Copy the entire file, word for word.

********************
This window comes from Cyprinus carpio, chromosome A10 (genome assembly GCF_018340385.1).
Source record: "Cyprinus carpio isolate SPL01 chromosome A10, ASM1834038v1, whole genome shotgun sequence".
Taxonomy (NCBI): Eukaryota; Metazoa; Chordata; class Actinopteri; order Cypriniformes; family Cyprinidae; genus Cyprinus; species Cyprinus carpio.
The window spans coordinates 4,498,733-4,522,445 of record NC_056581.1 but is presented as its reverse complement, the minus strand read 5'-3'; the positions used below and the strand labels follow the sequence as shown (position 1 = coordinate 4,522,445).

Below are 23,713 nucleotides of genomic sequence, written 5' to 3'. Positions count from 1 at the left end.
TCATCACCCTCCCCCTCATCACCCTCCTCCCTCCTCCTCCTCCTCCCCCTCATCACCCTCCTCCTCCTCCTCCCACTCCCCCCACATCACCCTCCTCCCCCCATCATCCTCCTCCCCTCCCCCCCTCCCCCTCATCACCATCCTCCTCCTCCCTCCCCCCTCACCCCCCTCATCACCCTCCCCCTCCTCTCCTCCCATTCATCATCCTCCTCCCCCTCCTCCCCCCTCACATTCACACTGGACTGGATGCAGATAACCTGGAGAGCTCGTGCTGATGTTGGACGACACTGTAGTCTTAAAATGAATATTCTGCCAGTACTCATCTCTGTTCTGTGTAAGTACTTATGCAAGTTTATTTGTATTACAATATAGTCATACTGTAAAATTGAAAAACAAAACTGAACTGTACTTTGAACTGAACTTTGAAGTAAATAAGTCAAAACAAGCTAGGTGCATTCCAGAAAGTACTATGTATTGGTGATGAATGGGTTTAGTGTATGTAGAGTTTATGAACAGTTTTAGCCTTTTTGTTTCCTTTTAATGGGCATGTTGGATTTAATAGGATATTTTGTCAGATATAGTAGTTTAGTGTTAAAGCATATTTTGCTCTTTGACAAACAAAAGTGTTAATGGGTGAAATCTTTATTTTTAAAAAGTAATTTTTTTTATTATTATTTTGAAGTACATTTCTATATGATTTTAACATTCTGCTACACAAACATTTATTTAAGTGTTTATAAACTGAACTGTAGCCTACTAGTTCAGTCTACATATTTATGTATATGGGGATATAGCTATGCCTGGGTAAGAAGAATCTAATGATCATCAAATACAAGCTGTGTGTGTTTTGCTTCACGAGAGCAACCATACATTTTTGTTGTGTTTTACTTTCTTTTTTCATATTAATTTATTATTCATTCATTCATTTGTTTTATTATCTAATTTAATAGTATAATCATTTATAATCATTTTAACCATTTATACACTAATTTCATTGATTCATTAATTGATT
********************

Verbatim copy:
This window comes from Cyprinus carpio, chromosome A10 (genome assembly GCF_018340385.1).
Source record: "Cyprinus carpio isolate SPL01 chromosome A10, ASM1834038v1, whole genome shotgun sequence".
Taxonomy (NCBI): Eukaryota; Metazoa; Chordata; class Actinopteri; order Cypriniformes; family Cyprinidae; genus Cyprinus; species Cyprinus carpio.
The window spans coordinates 4,498,733-4,522,445 of record NC_056581.1 but is presented as its reverse complement, the minus strand read 5'-3'; the positions used below and the strand labels follow the sequence as shown (position 1 = coordinate 4,522,445).

Below are 23,713 nucleotides of genomic sequence, written 5' to 3'. Positions count from 1 at the left end.
TCATCACCCTCCCCCTCATCACCCTCCTCCCTCCTCCTCCTCCTCCCCCTCATCACCCTCCTCCTCCTCCTCCCACTCCCCCCACATCACCCTCCTCCCCCCATCATCCTCCTCCCCTCCCCCCCTCCCCCTCATCACCATCCTCCTCCTCCCTCCCCCCTCACCCCCCTCATCACCCTCCCCCTCCTCTCCTCCCATTCATCATCCTCCTCCCCCTCCTCCCCCCTCACATTCACACTGGACTGGATGCAGATAACCTGGAGAGCTCGTGCTGATGTTGGACGACACTGTAGTCTTAAAATGAATATTCTGCCAGTACTCATCTCTGTTCTGTGTAAGTACTTATGCAAGTTTATTTGTATTACAATATAGTCATACTGTAAAATTGAAAAACAAAACTGAACTGTACTTTGAACTGAACTTTGAAGTAAATAAGTCAAAACAAGCTAGGTGCATTCCAGAAAGTACTATGTATTGGTGATGAATGGGTTTAGTGTATGTAGAGTTTATGAACAGTTTTAGCCTTTTTGTTTCCTTTTAATGGGCATGTTGGATTTAATAGGATATTTTGTCAGATATAGTAGTTTAGTGTTAAAGCATATTTTGCTCTTTGACAAACAAAAGTGTTAATGGGTGAAATCTTTATTTTTAAAAAGTAATTTTTTTTATTATTATTTTGAAGTACATTTCTATATGATTTTAACATTCTGCTACACAAACATTTATTTAAGTGTTTATAAACTGAACTGTAGCCTACTAGTTCAGTCTACATATTTATGTATATGGGGATATAGCTATGCCTGGGTAAGAAGAATCTAATGATCATCAAATACAAGCTGTGTGTGTTTTGCTTCACGAGAGCAACCATACATTTTTGTTGTGTTTTACTTTCTTTTTTCATATTAATTTATTATTCATTCATTCATTTGTTTTATTATCTAATTTAATAGTATAATCATTTATAATCATTTTAACCATTTATACACTAATTTCATTGATTCATTAATTGATT